The value of telehealth and the shift to digital care – 3 ideas

During the pandemic, healthcare organizations embraced telehealth to ensure they could provide high-quality access and care to their patients.

Now, almost two years later, organizations are considering how best to move forward, including how to protect and maximize opportunities to move towards digital care.

During Becker’s 6th Annual Virtual Health Computing + Income Cycle Conference, the American Medical Association sponsored a panel discussion on this topic. WADA’s Lori Pretestater, VP of Healthcare Solutions, and Meg Barron, VP of Digital Health Innovations, spoke with healthcare leaders across the country about their digital health successes and challenges. .

Three insights:

1. Providers want virtual care to continue as long as their primary concerns are addressed. “Doctors are excited about digital health technologies,” Ms. Barron said. “However, this enthusiasm is directly related to the ability of a solution to help them better care for patients or reduce their administrative burden.” Four key concerns consistently expressed by physicians when evaluating digital solutions are whether a solution works and has an evidence base, how vendors will be compensated, what liability and privacy issues exist, and how to implement. implementation and management of change will occur.

2. One of the main benefits of telehealth is better access. Access can be broadly defined; virtual technology has made significant inroads in improving access in several ways:

    • COVID-19 access. The department chairman of a hospital in the Northeast noted that telehealth has helped them provide timely access and treatment to patients during the pandemic. “It worked extremely well in this emergency situation,” he said. “Patients would call and report symptoms, and we could make decisions about their care. We provided pulse oximeters and monitoring via telehealth.”
    • Specialized access. A marketing manager for a Midwestern health network – who is the father of a chronically ill daughter – shared his personal experience with specialist care from multiple systems. “I cannot imagine how my daughter could receive specialized care without telehealth. Care that was previously compartmentalized is now accessible nationally and even internationally.”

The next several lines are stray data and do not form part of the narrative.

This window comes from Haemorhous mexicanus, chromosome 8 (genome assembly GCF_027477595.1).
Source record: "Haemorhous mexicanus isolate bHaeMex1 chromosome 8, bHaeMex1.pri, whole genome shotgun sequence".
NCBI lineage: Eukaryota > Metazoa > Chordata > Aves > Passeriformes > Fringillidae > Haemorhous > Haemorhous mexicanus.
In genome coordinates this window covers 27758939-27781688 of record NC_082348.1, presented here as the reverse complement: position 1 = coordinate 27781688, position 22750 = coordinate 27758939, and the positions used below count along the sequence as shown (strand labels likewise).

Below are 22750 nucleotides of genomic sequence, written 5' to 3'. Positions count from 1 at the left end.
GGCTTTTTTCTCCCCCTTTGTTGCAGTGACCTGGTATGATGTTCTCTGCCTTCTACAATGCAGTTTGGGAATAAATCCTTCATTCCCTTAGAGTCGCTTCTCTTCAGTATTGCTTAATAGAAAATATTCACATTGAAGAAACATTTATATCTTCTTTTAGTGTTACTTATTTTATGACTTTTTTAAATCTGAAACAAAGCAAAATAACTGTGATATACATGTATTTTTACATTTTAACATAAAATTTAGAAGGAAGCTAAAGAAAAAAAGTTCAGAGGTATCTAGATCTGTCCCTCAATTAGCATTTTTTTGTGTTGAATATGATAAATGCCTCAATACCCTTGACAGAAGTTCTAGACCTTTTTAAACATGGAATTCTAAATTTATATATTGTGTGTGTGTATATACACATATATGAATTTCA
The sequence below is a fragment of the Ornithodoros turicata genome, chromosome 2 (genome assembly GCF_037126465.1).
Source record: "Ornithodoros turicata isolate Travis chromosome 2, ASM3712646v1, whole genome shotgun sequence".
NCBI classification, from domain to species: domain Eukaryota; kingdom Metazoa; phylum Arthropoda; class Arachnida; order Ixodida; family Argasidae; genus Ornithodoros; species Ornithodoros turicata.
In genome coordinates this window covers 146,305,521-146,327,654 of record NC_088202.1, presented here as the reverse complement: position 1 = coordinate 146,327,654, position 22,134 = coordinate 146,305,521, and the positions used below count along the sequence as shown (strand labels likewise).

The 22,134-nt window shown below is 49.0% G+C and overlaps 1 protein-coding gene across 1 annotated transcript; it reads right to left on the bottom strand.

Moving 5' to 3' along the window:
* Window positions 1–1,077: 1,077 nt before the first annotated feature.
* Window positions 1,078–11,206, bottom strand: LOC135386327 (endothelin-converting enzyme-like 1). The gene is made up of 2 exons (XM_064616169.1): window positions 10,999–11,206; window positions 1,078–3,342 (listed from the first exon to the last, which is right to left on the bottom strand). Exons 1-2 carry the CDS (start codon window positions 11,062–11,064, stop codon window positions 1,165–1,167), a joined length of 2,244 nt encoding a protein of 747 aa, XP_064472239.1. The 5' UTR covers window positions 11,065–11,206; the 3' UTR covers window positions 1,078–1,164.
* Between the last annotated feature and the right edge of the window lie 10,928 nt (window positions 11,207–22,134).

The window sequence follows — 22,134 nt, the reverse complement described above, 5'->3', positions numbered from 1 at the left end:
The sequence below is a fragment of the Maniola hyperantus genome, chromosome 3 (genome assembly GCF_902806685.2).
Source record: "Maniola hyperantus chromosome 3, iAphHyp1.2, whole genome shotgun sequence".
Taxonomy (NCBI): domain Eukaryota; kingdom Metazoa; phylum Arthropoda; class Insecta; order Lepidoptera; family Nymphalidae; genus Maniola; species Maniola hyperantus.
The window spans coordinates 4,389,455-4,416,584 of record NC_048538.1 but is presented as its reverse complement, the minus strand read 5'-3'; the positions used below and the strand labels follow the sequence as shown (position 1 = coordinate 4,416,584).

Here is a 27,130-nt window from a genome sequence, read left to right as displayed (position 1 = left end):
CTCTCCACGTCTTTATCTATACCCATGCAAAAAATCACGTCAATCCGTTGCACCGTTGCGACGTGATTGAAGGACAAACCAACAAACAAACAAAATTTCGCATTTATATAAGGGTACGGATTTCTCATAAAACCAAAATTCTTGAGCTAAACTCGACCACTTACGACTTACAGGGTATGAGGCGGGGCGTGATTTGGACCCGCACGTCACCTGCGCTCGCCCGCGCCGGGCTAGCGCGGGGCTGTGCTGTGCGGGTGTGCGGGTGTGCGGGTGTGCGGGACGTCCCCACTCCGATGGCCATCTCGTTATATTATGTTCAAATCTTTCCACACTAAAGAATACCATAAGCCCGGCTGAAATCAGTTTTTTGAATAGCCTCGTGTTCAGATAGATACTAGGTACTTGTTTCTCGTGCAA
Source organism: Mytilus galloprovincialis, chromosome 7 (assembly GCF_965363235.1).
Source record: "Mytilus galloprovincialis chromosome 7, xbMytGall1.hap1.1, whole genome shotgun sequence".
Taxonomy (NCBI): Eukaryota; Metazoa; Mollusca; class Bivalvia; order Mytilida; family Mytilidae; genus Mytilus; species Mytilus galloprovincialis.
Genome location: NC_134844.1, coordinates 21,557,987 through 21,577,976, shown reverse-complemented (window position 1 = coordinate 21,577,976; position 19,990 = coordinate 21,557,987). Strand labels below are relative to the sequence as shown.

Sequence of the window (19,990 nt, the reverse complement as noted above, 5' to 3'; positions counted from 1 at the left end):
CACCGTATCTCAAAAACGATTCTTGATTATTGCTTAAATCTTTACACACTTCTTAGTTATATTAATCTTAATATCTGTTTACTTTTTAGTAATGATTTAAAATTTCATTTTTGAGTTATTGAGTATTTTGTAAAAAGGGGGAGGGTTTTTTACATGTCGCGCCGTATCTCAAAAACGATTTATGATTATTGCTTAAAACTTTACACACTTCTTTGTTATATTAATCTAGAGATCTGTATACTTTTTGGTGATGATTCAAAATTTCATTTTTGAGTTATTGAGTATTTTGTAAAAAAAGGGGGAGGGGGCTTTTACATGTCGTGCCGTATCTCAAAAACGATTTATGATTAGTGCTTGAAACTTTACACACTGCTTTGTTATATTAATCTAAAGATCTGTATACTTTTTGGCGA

• Access to behavioral health. A population health official from a Midwestern health care system said telehealth access to mental health services was a big success. “Patients found the pandemic very difficult and many needed behavioral health services, but they didn’t necessarily want to try to see someone because of the stigma associated with it,” she said. “Being able to offer behavioral telehealth services to our patients, and frankly, even to our employees, has been a great success.

3. Challenges such as patient reluctance, bandwidth issues and measuring value remain. Although patients are generally positive about telehealth, some have found it difficult to integrate telehealth platforms. A provider in the Northeast said younger patients like being able to text and connect virtually, but older patients often prefer in-person visits for the human connection.

Additionally, many healthcare organizations have faced connection issues. A West Coast Marketing Director explained, “We have 24 hospitals, and a lot of them are in rural areas. We really struggled with the bandwidth.

Finally, measuring the value of these technologies remains a challenge. Ms Prestesater pointed out that it can be a “multi-year equation to assess value for a patient with chronic disease”. AMA recently released Return on health value framework that can help an organization quantify the overall value of virtual care.

While some participants cautioned that virtual care might not be less expensive, it can be difficult to quantify the savings from, for example, avoiding emergency care. An executive at a Midwestern hospital said, “Home care has resulted in a substantial reduction in emergency room visits and hospital days for us. The problem with the whole equation is that it’s hard to measure something that isn’t happening.

To learn more about the 6th Annual Becker’s Health IT + Revenue Cycle Virtual Conference, Click here.

To explore the case studies and scenarios included in WADA’s Return on Health report, Click here.

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